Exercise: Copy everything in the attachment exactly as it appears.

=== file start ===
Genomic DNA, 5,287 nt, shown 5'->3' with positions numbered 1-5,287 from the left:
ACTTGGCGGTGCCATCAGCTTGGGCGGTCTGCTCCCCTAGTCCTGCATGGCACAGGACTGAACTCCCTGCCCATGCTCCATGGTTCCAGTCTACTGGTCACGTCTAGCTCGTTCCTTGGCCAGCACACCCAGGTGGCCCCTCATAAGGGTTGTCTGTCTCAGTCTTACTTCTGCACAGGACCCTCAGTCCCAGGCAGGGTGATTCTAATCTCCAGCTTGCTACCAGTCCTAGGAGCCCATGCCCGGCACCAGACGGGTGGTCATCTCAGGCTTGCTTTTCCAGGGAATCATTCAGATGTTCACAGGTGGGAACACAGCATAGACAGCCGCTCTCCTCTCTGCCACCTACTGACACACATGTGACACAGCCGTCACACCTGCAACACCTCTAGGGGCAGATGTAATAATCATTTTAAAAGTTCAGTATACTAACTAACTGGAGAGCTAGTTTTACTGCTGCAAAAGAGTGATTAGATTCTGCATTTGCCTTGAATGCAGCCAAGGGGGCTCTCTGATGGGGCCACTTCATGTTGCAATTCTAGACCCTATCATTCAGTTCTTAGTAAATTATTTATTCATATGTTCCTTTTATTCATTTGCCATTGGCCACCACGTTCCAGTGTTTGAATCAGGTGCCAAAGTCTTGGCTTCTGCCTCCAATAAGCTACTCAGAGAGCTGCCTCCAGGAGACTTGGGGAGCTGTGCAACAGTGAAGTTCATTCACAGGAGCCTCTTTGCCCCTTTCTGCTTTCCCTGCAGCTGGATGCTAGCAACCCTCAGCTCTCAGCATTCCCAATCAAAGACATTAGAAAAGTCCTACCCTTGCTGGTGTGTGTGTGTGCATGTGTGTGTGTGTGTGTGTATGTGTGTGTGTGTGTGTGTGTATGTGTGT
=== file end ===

Genomic DNA, 5,287 nt, shown 5'->3' with positions numbered 1-5,287 from the left:
ACTTGGCGGTGCCATCAGCTTGGGCGGTCTGCTCCCCTAGTCCTGCATGGCACAGGACTGAACTCCCTGCCCATGCTCCATGGTTCCAGTCTACTGGTCACGTCTAGCTCGTTCCTTGGCCAGCACACCCAGGTGGCCCCTCATAAGGGTTGTCTGTCTCAGTCTTACTTCTGCACAGGACCCTCAGTCCCAGGCAGGGTGATTCTAATCTCCAGCTTGCTACCAGTCCTAGGAGCCCATGCCCGGCACCAGACGGGTGGTCATCTCAGGCTTGCTTTTCCAGGGAATCATTCAGATGTTCACAGGTGGGAACACAGCATAGACAGCCGCTCTCCTCTCTGCCACCTACTGACACACATGTGACACAGCCGTCACACCTGCAACACCTCTAGGGGCAGATGTAATAATCATTTTAAAAGTTCAGTATACTAACTAACTGGAGAGCTAGTTTTACTGCTGCAAAAGAGTGATTAGATTCTGCATTTGCCTTGAATGCAGCCAAGGGGGCTCTCTGATGGGGCCACTTCATGTTGCAATTCTAGACCCTATCATTCAGTTCTTAGTAAATTATTTATTCATATGTTCCTTTTATTCATTTGCCATTGGCCACCACGTTCCAGTGTTTGAATCAGGTGCCAAAGTCTTGGCTTCTGCCTCCAATAAGCTACTCAGAGAGCTGCCTCCAGGAGACTTGGGGAGCTGTGCAACAGTGAAGTTCATTCACAGGAGCCTCTTTGCCCCTTTCTGCTTTCCCTGCAGCTGGATGCTAGCAACCCTCAGCTCTCAGCATTCCCAATCAAAGACATTAGAAAAGTCCTACCCTTGCTGGTGTGTGTGTGTGCATGTGTGTGTGTGTGTGTGTATGTGTGTGTGTGTGTGTGTGTATGTGTGT